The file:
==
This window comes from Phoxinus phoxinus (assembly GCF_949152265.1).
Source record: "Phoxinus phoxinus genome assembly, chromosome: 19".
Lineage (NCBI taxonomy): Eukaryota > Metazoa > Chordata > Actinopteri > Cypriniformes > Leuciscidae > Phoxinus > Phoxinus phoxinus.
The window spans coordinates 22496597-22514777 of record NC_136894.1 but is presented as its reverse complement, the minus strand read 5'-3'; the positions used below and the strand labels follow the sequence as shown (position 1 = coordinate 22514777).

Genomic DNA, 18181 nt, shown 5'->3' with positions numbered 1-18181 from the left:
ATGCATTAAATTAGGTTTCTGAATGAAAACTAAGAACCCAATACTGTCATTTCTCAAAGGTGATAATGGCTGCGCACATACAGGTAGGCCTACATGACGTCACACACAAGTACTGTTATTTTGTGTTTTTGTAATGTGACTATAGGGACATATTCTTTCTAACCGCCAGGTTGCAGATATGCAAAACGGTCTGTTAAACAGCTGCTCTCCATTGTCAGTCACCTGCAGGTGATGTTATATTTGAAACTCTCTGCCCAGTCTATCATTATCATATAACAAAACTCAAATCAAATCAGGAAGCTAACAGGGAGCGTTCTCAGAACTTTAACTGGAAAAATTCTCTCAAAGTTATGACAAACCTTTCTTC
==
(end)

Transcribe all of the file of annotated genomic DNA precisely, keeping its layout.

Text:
This window comes from Phoxinus phoxinus (assembly GCF_949152265.1).
Source record: "Phoxinus phoxinus genome assembly, chromosome: 19".
Lineage (NCBI taxonomy): Eukaryota > Metazoa > Chordata > Actinopteri > Cypriniformes > Leuciscidae > Phoxinus > Phoxinus phoxinus.
The window spans coordinates 22496597-22514777 of record NC_136894.1 but is presented as its reverse complement, the minus strand read 5'-3'; the positions used below and the strand labels follow the sequence as shown (position 1 = coordinate 22514777).

Genomic DNA, 18181 nt, shown 5'->3' with positions numbered 1-18181 from the left:
ATGCATTAAATTAGGTTTCTGAATGAAAACTAAGAACCCAATACTGTCATTTCTCAAAGGTGATAATGGCTGCGCACATACAGGTAGGCCTACATGACGTCACACACAAGTACTGTTATTTTGTGTTTTTGTAATGTGACTATAGGGACATATTCTTTCTAACCGCCAGGTTGCAGATATGCAAAACGGTCTGTTAAACAGCTGCTCTCCATTGTCAGTCACCTGCAGGTGATGTTATATTTGAAACTCTCTGCCCAGTCTATCATTATCATATAACAAAACTCAAATCAAATCAGGAAGCTAACAGGGAGCGTTCTCAGAACTTTAACTGGAAAAATTCTCTCAAAGTTATGACAAACCTTTCTTC